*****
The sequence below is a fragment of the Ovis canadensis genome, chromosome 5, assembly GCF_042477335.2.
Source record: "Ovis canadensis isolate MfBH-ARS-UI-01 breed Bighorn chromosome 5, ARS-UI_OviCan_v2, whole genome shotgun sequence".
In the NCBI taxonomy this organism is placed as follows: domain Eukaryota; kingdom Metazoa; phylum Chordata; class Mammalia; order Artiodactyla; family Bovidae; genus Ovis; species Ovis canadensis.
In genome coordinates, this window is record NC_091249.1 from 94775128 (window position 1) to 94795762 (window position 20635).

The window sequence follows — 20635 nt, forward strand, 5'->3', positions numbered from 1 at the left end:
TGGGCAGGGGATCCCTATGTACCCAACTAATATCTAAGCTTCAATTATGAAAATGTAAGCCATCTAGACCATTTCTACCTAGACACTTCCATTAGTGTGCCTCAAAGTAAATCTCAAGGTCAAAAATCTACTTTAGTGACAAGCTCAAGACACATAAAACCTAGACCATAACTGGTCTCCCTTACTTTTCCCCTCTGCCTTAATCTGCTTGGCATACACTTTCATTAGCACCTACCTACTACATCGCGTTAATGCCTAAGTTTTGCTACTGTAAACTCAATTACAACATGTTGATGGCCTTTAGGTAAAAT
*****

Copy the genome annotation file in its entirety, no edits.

The sequence below is a fragment of the Ovis canadensis genome, chromosome 5, assembly GCF_042477335.2.
Source record: "Ovis canadensis isolate MfBH-ARS-UI-01 breed Bighorn chromosome 5, ARS-UI_OviCan_v2, whole genome shotgun sequence".
In the NCBI taxonomy this organism is placed as follows: domain Eukaryota; kingdom Metazoa; phylum Chordata; class Mammalia; order Artiodactyla; family Bovidae; genus Ovis; species Ovis canadensis.
In genome coordinates, this window is record NC_091249.1 from 94775128 (window position 1) to 94795762 (window position 20635).

The window sequence follows — 20635 nt, forward strand, 5'->3', positions numbered from 1 at the left end:
TGGGCAGGGGATCCCTATGTACCCAACTAATATCTAAGCTTCAATTATGAAAATGTAAGCCATCTAGACCATTTCTACCTAGACACTTCCATTAGTGTGCCTCAAAGTAAATCTCAAGGTCAAAAATCTACTTTAGTGACAAGCTCAAGACACATAAAACCTAGACCATAACTGGTCTCCCTTACTTTTCCCCTCTGCCTTAATCTGCTTGGCATACACTTTCATTAGCACCTACCTACTACATCGCGTTAATGCCTAAGTTTTGCTACTGTAAACTCAATTACAACATGTTGATGGCCTTTAGGTAAAAT